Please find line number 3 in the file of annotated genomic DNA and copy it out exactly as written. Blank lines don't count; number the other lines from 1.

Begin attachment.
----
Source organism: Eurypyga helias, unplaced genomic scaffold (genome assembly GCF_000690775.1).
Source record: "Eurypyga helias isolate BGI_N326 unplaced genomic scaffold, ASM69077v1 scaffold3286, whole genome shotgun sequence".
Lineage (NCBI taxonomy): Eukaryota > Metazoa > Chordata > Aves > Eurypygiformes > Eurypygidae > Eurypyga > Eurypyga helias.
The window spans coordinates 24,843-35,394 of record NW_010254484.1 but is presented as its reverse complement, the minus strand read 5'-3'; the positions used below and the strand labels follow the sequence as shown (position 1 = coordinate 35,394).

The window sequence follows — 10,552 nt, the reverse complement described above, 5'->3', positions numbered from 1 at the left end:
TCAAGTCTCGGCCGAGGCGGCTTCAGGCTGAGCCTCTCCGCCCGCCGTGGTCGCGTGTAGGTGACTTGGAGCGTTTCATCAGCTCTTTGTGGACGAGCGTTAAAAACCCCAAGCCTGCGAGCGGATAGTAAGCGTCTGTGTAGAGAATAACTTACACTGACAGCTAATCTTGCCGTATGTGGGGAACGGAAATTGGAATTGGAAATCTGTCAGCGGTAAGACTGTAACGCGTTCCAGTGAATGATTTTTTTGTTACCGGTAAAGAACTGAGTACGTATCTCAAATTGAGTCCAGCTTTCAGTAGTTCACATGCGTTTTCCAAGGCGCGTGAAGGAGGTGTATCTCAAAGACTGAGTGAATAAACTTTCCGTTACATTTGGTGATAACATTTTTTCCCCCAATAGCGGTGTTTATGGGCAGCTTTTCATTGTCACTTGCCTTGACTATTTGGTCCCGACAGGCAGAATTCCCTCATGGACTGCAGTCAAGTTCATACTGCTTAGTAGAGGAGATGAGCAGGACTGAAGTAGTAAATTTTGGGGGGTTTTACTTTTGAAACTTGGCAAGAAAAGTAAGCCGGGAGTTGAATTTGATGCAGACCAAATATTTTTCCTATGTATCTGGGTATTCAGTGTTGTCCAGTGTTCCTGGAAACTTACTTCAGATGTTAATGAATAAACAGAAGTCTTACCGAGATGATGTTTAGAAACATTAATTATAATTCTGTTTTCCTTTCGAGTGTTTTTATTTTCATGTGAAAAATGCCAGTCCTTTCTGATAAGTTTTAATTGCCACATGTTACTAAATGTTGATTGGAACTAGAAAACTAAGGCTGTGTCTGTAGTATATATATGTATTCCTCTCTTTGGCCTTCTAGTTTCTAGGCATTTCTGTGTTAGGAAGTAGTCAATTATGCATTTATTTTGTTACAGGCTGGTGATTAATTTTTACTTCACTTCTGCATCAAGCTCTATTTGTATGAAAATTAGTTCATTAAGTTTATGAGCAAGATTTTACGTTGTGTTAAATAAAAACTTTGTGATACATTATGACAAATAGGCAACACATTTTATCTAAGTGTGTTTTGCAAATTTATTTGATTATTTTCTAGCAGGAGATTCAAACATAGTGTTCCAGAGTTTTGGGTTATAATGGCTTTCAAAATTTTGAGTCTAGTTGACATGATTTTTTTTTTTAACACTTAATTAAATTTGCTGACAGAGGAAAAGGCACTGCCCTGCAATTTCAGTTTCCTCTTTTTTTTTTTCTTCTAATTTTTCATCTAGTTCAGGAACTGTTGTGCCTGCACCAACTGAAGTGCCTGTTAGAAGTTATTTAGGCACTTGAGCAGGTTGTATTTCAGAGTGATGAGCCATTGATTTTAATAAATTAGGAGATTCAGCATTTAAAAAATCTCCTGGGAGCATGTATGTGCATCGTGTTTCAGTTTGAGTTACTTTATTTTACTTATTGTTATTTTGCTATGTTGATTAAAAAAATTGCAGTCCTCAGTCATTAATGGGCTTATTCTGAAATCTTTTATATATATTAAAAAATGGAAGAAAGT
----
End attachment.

Lineage (NCBI taxonomy): Eukaryota > Metazoa > Chordata > Aves > Eurypygiformes > Eurypygidae > Eurypyga > Eurypyga helias.